The FDA granted Fast Track designation to the glutamate-binding molecule, anhydrous enol-oxaloacetate, for the treatment of patients with newly diagnosed glioblastoma multiforme.
The FDA granted Fast Track designation to the glutamate-binding molecule, anhydrous enol-oxaloacetate (AEO), for the treatment of patients with newly diagnosed glioblastoma multiforme.
"FDA's Fast Track Designation for our lead drug candidate is another important milestone for MetVital, as it can potentially speed the development of this drug for glioblastoma patients," said Alan Cash, president and CEO of MetVital, Inc, in a statement. AEO is also being tested in Investigator-initiated clinical trials for the treatment of amyotrophic lateral sclerosis, Alzheimer's disease, and in breast cancer survivors with cognitive complaints.
In glioblastoma, a multicenter, open-label, phase 2, proof-of-concept clinical trial has been opened to evaluate adjuvant AEO in combination with the standard of care (SoC), which is surgery, radiation, and chemotherapy with temozolomide (Temodar) against SoC alone (NCT04450160). The coprimary end points of the study will be overall survival and progression-free survival. The study will also explore seizures, Chalfont-National Hospital Seizure Severity, and PROMIS-Cancer fatigue as secondary end points.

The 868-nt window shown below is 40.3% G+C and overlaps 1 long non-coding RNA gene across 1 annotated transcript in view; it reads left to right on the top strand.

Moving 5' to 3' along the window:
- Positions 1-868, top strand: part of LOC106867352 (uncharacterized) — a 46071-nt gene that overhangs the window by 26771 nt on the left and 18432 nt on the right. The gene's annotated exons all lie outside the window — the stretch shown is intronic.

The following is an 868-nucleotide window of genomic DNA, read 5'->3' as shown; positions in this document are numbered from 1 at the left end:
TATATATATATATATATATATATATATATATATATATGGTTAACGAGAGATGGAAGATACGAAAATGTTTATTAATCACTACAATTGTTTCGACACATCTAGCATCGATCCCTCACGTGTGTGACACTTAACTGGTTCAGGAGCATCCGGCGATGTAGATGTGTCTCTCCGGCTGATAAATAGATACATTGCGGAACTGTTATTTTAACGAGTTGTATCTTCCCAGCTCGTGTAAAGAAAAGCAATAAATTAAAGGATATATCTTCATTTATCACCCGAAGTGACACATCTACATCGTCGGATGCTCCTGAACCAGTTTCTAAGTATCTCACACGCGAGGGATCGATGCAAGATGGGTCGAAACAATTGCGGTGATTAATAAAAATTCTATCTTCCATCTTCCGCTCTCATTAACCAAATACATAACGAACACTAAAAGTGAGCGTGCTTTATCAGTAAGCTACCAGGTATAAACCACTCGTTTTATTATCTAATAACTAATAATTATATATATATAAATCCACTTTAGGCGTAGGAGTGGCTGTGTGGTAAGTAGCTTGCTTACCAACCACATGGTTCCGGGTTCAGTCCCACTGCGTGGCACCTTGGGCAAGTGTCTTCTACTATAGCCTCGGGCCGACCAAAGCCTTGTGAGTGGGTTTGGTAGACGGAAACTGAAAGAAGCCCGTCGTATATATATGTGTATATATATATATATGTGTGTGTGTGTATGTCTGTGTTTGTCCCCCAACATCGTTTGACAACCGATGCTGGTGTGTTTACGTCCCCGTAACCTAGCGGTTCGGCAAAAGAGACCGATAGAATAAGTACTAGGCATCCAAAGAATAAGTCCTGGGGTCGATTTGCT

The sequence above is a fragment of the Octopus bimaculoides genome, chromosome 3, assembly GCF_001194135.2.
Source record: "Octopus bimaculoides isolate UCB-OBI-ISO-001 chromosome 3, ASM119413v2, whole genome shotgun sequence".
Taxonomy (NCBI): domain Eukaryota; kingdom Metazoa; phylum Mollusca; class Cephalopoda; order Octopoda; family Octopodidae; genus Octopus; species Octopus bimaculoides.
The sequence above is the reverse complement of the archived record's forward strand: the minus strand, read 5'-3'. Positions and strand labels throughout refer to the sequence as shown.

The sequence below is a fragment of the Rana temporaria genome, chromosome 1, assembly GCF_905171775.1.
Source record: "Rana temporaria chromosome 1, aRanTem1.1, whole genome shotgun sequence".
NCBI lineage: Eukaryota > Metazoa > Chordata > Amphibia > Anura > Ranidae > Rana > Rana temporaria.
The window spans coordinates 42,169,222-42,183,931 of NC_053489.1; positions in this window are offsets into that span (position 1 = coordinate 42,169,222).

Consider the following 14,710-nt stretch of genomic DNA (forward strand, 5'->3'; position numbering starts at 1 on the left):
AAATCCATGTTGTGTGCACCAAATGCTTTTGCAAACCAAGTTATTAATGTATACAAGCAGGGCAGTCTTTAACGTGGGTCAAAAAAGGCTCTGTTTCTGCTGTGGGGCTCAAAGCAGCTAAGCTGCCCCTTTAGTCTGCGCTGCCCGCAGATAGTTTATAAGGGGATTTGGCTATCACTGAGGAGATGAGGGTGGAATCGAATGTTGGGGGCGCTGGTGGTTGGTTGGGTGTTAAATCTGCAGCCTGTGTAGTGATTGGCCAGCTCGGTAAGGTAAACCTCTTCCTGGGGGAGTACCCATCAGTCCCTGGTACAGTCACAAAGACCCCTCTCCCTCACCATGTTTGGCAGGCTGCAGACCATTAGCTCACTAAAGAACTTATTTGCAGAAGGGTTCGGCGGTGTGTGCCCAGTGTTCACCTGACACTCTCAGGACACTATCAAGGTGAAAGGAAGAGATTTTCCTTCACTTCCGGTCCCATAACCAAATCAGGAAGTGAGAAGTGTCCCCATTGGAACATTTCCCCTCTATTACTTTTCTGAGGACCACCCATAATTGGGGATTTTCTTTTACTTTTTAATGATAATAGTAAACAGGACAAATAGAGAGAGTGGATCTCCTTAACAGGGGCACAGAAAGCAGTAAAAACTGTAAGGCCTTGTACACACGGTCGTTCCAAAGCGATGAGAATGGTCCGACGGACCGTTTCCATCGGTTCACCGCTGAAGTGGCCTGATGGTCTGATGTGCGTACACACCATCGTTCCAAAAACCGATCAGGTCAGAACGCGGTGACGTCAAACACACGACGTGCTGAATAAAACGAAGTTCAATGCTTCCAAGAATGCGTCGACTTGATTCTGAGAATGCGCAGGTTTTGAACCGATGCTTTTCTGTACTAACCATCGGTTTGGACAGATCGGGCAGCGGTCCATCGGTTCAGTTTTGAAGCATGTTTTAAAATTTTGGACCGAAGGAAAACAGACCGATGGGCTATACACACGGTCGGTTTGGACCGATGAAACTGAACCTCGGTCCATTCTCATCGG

The study has not yet begun recruiting, but aims to enroll 80 patients for whom the key eligibility criteria include histopathologic diagnosis of glioblastoma, good hemoglobin (>9 g/dL) and platelet (>100,000/microliter) levels, and a Karnofsky performance status >70. Patients will be excluded from the study if they have a significant concurrent illness or disease, are receiving concomitant treatment with tumor-treating electric fields or carmustine wafers, have an estimated life expectancy less than 6 months at the time of randomization, or if they are pregnant. Patients receiving concomitant anti-epileptic drugs are eligible though.
AEO turns into oxaloacetate in the body, which has been found to alter cancer metabolism in glioblastoma cells, reducing glycolysis and lactate production.
Prior to the launch of the phase 2 trial, the safety and efficacy associated with AEO was shown in animal models with human glioblastoma tissue implants. Preclinically, the drug slowed down the rate of tumor growth and led to increased survival. The agent has also shown promise in hepatocellular carcinoma and gliomas, which have led to Orphan Drug designations from the FDA.
The Fast Track designation will facilitate the development of AEO in the glioblastomalandscape and also accelerate the FDA review of clinical research around the drug.
MetVital, Inc. announces FDA Fast Track designation of anhydrous enol-oxaloacetate (AEO) for the treatment of patients with newly diagnosed glioblastoma multiforme. News release. MetVital, Inc. June 1, 2020. Accessed June 2, 2020. https://prn.to/31ya1vQ